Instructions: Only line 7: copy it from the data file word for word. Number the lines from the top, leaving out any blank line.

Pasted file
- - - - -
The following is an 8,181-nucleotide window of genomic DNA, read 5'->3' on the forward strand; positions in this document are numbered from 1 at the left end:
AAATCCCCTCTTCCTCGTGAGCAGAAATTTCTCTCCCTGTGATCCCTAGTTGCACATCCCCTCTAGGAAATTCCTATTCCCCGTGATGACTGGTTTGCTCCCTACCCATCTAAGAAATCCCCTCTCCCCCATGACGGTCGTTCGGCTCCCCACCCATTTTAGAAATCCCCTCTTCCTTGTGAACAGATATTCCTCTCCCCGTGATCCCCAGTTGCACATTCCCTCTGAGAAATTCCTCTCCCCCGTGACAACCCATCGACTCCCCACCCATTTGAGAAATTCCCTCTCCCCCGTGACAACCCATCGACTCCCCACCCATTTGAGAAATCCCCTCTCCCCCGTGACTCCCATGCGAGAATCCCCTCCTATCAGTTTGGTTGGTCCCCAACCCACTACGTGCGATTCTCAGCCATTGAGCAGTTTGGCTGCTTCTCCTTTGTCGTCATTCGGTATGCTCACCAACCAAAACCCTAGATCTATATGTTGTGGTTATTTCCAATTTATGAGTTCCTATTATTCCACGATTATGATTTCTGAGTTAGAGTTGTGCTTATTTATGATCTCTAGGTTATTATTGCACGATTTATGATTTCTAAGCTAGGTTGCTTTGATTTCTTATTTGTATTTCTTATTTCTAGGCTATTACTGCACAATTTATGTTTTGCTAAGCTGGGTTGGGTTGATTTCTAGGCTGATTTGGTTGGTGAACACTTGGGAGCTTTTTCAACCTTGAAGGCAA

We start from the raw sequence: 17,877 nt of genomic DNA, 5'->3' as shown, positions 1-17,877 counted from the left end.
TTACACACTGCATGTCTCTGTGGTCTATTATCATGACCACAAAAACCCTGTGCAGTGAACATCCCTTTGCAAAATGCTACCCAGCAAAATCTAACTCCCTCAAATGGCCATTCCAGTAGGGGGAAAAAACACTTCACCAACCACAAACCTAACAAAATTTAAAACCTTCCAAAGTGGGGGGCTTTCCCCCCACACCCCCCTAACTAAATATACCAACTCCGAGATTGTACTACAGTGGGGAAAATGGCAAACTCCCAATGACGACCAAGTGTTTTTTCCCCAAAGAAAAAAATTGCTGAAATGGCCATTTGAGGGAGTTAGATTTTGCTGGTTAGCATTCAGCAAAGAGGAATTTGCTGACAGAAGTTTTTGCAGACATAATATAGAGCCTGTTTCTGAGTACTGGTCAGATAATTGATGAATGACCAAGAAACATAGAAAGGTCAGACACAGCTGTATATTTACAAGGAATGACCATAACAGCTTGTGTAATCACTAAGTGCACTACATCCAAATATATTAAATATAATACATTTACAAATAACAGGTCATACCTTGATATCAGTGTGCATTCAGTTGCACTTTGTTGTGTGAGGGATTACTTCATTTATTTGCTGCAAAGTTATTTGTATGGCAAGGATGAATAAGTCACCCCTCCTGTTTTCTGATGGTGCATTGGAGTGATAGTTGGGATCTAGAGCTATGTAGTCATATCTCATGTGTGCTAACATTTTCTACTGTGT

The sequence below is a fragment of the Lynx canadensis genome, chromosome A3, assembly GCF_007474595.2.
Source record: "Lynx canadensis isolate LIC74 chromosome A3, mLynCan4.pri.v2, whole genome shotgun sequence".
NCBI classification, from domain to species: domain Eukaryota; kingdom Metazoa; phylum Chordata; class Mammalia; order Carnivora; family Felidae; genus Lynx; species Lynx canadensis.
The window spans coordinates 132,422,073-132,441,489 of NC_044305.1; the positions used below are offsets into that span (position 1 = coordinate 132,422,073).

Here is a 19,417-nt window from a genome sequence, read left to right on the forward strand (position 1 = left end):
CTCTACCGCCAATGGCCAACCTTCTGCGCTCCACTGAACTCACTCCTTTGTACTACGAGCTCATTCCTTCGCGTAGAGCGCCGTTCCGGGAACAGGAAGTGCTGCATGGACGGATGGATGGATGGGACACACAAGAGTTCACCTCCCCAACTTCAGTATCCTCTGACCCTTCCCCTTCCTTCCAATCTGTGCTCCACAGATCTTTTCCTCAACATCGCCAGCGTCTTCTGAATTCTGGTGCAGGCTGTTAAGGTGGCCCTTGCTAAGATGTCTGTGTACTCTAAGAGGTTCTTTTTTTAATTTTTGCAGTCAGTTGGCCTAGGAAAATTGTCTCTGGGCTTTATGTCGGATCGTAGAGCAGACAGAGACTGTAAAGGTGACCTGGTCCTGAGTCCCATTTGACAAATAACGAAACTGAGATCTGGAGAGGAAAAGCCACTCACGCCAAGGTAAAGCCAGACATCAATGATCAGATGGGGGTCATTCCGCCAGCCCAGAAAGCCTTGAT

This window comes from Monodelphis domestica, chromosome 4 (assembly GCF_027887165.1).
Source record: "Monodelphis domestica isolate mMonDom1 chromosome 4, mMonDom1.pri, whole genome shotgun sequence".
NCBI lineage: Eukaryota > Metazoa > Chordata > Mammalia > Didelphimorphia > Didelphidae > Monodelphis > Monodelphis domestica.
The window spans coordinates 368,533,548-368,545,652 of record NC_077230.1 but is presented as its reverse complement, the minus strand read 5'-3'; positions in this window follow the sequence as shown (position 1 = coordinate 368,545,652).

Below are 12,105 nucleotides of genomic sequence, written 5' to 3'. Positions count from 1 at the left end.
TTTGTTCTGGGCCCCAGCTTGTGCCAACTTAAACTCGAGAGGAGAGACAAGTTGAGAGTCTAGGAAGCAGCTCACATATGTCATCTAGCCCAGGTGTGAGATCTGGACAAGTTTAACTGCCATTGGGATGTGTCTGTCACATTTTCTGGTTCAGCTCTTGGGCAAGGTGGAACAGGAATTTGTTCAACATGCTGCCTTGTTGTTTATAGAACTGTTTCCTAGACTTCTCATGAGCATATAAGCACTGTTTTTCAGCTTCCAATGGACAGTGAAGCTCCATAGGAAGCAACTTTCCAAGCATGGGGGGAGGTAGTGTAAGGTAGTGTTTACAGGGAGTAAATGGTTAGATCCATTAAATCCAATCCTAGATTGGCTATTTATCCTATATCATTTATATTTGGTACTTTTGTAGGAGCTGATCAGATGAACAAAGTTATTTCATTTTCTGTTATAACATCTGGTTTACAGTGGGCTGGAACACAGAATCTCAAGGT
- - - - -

NCBI classification, from domain to species: domain Eukaryota; kingdom Metazoa; phylum Chordata; class Mammalia; order Carnivora; family Felidae; genus Lynx; species Lynx canadensis.